Hopefully, you have checked out all the pages of my website. Thank you! Besides the topics "about the artist", etc., you may have noticed a page devoted strictly to "Patterns". Why a special page devoted to patterns, and what is the importance of this topic?
I first became aware of the concept of pattern in "Carlsons's Guide to Landscape Painting" copyright 1929, which is a book many artists who I admire have used for solid basic information on landscape painting. The book is a bit cumbersome to read due to the somewhat archaic English language, but the information is invaluable.
In Chapter 4 "Design-A Pattern of Differing Values" Mr. Carlson devoted the entire chapter to this concept, indicating to me its value for a successful painting.
Before going further, we should inquire into the meaning of pattern. In that chapter Mr. Carlson states: "variety of shapes and sizes may be said to underline all good decoration or ornamentation." " By decorative composition is meant the arrangement of value-masses into a design, almost as a poster designer would proceed. It means weighting your masses as areas and arranging and balancing them into a pattern that will be interesting and beautiful because of the infinite variety of shapes, lines, and sizes, and the forms of these."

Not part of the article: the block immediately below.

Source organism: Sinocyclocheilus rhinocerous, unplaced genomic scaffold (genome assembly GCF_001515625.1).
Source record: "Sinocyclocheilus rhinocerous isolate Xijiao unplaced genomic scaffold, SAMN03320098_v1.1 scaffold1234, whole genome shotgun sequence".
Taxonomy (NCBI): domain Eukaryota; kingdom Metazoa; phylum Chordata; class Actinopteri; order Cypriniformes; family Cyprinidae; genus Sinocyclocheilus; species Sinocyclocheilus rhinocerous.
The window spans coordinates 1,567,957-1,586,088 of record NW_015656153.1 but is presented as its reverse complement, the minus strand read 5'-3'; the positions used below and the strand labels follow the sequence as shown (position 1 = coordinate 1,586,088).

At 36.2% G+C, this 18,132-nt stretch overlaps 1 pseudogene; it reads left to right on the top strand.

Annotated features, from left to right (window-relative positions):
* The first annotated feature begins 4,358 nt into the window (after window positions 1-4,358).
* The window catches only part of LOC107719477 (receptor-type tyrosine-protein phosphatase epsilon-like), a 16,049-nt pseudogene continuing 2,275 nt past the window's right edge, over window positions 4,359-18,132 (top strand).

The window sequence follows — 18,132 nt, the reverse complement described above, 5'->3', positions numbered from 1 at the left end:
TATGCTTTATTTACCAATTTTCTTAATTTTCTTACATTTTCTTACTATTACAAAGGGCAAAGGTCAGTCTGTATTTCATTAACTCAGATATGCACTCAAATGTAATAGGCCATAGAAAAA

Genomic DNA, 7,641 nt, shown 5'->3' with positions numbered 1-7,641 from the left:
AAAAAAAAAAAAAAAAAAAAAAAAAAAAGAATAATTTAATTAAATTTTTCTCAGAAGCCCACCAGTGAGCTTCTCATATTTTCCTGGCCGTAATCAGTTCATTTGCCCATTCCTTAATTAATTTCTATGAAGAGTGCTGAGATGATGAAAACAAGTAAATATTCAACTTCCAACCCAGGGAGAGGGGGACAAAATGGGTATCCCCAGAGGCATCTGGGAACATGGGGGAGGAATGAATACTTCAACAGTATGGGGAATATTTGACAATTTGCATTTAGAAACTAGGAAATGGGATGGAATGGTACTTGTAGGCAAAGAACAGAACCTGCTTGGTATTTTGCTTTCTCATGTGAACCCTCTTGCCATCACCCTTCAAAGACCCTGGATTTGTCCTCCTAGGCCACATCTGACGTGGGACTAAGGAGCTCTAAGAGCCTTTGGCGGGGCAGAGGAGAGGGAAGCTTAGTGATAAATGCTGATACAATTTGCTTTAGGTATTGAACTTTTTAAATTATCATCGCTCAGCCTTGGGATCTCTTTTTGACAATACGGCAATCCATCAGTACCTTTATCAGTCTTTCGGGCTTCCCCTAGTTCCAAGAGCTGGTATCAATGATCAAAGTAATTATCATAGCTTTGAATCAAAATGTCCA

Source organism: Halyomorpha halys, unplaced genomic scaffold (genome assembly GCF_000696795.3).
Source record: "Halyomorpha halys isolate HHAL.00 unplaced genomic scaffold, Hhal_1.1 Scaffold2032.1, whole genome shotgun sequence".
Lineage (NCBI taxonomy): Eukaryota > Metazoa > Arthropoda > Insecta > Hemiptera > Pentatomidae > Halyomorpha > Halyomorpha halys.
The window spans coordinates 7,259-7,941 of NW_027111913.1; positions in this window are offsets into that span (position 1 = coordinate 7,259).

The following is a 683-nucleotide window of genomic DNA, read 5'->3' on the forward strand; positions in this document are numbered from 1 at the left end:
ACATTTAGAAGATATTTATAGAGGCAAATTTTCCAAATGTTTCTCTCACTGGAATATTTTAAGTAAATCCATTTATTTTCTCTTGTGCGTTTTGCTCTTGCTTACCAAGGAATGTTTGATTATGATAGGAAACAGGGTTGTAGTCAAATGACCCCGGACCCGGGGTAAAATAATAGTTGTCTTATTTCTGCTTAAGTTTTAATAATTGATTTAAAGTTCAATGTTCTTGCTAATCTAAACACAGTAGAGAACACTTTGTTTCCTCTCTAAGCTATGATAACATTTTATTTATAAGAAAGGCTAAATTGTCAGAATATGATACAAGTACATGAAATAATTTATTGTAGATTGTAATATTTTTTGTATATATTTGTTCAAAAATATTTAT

A little confused? One clue is found in the previous chapter "Angles and Consequent Values." " Every good picture is fundamentally an arrangement of three or four large masses-a design of differing masses or large blocks of color-light, dark, and half-light. Any detail or embellishment placed within the big masses is so subordinated that in no way disturbs these masses."
My interpretation is simply this: a good pattern is one that has a variety of sizes and shapes of light, middle and dark values, and within the areas the details or embellishments should stay within the value range of that area.
The importance of a good pattern can't be overstated. Hopefully these examples will make the concept more understandable, and easier for you in the development of your own paintings.
The original pattern on the left and the more simplified pattern on the right.
The original photograph on the left and the adjusted image on the right.
The original pattern on the left has a middle value area that is too large. I adjusted the image, adding a light middle value to the middle ground,
and a smaller area in the lower right foreground.
Here is the finished demonstration painting. In most cases, if you can paint the pattern you will have a successful painting.